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Dr. Thomas I. Michalak

Dr. Thomas Michalak

Canada Research Chair in Viral Hepatitis/Immunology

Phone: 709-777-7301

E-mail:
timich@mun.ca

Achievements: Widely published on the natural history and pathogenesis of hepatitis; discovered a new category of chronic hepatitis infection; extensive work into the means by which hepatitis B is transmitted from mother to child; innovative use of woodchucks to advance understanding of the human immune response in virus-induced liver diseases.

Research Involves: Development of additional knowledge about the pathogenesis and health implications of infections caused by hepatitis viruses.

Research Relevance: Results of the work will add to existing research about the causes of hepatitis and assist researchers in working toward a possible prevention or cure.

Using Woodchucks To Beat Hepatitis

Diseases related to the hepatitis B virus (HBV) kill at least one million people each year. Up to one third of the four hundred million people worldwide who are serologically positive chronic carriers of the virus will ultimately die of liver disease. In Canada, at least two hundred and seventy thousand people are chronic carriers of HBV; another two hundred and forty thousand Canadians have chronic hepatitis C virus (HCV).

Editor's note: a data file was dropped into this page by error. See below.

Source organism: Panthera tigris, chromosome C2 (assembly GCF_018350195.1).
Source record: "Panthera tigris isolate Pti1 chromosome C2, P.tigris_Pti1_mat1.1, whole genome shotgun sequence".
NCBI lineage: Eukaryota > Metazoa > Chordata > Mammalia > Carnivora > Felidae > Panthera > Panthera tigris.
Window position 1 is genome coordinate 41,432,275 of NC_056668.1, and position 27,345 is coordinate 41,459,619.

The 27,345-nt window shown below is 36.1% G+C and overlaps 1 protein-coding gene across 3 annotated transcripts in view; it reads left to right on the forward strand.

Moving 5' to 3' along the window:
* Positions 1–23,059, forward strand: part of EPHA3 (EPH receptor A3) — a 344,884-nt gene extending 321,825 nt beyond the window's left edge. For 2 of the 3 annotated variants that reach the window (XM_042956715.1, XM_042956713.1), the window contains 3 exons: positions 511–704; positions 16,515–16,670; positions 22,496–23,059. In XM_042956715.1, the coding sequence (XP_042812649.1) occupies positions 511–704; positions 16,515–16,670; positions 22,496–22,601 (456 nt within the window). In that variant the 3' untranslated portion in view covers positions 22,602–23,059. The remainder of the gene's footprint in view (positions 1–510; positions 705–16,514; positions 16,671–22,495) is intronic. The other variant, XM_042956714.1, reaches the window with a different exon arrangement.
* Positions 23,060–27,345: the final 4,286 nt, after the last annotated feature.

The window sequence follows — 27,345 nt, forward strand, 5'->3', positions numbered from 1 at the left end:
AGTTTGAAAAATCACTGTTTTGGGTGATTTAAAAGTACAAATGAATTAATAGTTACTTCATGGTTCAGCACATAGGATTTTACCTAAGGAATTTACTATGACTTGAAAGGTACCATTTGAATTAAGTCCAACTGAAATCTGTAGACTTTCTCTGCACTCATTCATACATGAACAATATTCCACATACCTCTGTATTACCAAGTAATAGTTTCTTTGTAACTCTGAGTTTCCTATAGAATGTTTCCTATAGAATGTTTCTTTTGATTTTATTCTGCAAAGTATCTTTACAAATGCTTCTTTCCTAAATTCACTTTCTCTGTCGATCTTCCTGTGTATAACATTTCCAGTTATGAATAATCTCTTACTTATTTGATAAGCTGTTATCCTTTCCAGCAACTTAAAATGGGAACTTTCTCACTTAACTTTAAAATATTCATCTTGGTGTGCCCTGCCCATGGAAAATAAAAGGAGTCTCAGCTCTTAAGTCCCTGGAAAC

Although a vaccine against HBV and treatments to alleviate clinical symptoms in some patients exist, there is no treatment to eradicate established HBV, and the number of those infected grows each year. There is no vaccine against HCV, but results of tests of anti-viral therapies give hope for an effective treatment in the future.

The Chair in Viral Hepatitis/Immunology will add to the body of research required to better understand the molecular and immunological mechanisms by which HBV and HCV establish persistent infections and cause chronic liver diseases, hepatocellular carcinoma and, possibly,chronic disorders of the immune system.

Dr. Michalak has worked in the field of viral hepatitis for more than 25 years, and has completed much groundbreaking work, including the establishment of a large colony of Eastern American woodchucks for the study of the woodchuck hepatitis virus, closely related to HBV. The Canada Research Chair will enable Dr. Michalak to continue to expand his research on antivirals and viral hepatitis, and to collaborate with other researchers around the world on the potential development of novel therapeutic strategies and preventive vaccines against HBV and HCV.

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